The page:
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Liqueurs: Twist the classics
Published:  06 December, 2018

As consumers demand more from their cocktails, Clinton Cawood sees doors opening for liqueurs to make their mark on drinkers’ palates

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IF YOU’RE LOOKING for history, heritage and classic cocktail credentials, the liqueurs category can be just as good a place to look as many other spirit sectors.

On the other hand, if cutting edge and exciting is what you’re after, there’s some pretty cool stuff happening here at the sugary end of the spectrum too, with renewed focus on ingredients and provenance, as well as a keen eye for consumer trends. Compared to just a few years ago, iconic and venerable liqueurs brands now have a number of younger, edgier competitors. It’s a new world out there for these established classics that couldn’t be blamed for having become a little complacent over the decades.

In terms of sales, the overall liqueurs market is beginning to reverse the downward trends of the past few years, and with more promising improvements in value than volume. According to the IWSR, global volumes decreased by 2.5% CAGR between 2012 and 2017, recovering to just a 0.5% drop between 2016 and 2017. Value, meanwhile, fell 2.9% between 2012 and 2017, yet between 2016 and 2017 sales grew by 2.8%.

So there’s light for liqueurs overall. But can the big players maintain their position in this modern landscape, amid a constant stream of new and lively liqueurs?

COCKTAIL SCENE

Cocktails are arguably more important for the liqueurs category than for most other spirits, and one of the strongest weapons in the arsenals of many classic liqueurs brands is their association with certain classic cocktails.

This is certainly the case for Luxardo Maraschino. “More people are trying cocktails such as the Martinez and the Last Word, in which Luxardo Maraschino is an essential ingredient,” says Luxardo global brand ambassador Gareth Franklin. “The rise in interest in authentic classic cocktails is extending to more and more contemporary style bars too,” he adds.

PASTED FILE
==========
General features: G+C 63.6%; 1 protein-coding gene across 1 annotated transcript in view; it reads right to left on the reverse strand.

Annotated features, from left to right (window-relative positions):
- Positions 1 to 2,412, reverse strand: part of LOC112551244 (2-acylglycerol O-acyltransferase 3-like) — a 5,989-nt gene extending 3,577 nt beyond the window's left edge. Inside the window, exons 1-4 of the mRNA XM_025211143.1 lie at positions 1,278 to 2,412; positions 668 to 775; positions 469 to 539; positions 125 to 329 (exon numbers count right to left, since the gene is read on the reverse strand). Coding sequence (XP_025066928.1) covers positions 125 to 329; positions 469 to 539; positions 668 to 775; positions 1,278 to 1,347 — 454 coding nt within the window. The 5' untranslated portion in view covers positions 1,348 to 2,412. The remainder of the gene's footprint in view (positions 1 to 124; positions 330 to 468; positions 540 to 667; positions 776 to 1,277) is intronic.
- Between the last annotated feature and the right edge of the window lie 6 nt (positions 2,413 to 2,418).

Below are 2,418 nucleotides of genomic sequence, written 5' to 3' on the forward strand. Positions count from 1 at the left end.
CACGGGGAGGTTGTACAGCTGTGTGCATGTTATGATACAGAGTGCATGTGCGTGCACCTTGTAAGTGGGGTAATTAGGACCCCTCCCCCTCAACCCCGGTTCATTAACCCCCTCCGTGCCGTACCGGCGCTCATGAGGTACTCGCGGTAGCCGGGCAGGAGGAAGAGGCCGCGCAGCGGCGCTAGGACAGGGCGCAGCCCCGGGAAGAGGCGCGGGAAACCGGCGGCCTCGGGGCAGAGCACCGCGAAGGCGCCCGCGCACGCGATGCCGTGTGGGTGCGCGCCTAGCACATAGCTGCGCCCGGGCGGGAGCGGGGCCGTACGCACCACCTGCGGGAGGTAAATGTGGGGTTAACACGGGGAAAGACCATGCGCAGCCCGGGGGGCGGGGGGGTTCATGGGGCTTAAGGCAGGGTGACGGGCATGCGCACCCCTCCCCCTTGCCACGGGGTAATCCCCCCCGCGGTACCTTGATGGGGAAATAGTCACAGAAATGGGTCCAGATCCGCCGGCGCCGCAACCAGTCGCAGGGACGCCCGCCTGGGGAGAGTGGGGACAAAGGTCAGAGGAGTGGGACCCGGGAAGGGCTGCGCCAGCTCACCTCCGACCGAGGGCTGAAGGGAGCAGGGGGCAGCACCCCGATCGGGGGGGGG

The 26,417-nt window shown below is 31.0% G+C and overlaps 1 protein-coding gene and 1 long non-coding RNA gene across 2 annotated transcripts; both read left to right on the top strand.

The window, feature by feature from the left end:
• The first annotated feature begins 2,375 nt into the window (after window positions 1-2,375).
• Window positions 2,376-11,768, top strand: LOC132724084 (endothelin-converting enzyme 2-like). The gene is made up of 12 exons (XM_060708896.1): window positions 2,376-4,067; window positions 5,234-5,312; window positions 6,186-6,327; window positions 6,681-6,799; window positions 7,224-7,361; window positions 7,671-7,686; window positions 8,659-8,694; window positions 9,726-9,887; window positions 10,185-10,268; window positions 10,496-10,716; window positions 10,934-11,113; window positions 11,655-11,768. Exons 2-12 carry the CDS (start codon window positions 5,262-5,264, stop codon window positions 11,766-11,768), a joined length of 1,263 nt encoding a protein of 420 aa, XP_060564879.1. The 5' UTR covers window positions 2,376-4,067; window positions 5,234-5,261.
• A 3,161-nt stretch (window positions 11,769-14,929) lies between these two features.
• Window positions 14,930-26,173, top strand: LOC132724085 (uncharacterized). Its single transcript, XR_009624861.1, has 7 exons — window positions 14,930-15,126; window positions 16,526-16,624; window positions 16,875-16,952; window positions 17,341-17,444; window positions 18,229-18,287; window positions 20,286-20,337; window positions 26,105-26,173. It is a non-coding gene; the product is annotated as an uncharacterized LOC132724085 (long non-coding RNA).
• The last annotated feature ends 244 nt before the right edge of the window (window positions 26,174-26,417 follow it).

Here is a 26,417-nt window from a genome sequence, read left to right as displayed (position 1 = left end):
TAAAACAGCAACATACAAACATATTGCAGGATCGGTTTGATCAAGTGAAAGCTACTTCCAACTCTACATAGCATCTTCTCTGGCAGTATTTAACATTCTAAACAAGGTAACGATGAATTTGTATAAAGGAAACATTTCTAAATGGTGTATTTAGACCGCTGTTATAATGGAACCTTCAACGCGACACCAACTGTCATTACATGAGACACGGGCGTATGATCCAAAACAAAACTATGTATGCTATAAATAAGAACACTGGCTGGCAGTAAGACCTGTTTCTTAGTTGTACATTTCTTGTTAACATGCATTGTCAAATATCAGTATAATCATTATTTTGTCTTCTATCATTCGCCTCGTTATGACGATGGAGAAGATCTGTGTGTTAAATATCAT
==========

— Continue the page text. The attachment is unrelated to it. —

Similarly, the Amaretto Sour is important for Disaronno, whose on-trade marketing manager at Illva Saronno, Gemma Monaghan, points out that the drink is currently at number two in the Difford’s Guide Top 100 Cocktails. “The Disaronno Sour is the brand’s signature serve, so this is great news,” she says.

Cointreau, meanwhile, has been taking full advantage of the consistent popularity of the Margarita, recently launching a campaign entitled Margarita Loves Cointreau to mark what it reckons is the 70th anniversary of the cocktail. It brought Mexican-themed events to various markets as part of the campaign, with cocktail masterclasses and more. The brand’s Art of the Mix campaign this year extended this association to the many other classics that it’s featured in, complete with an entirely new brand identity.

It doesn’t have to end at classic cocktails though, and a number of big liqueurs brands are making use of classic twists and contemporary cocktails to ensure that they remain relevant and in consumers’ glasses. Grand Marnier, for example, promotes its Grand Collins, a twist on the Tom Collins, and the Grand 75, a riff on the French 75.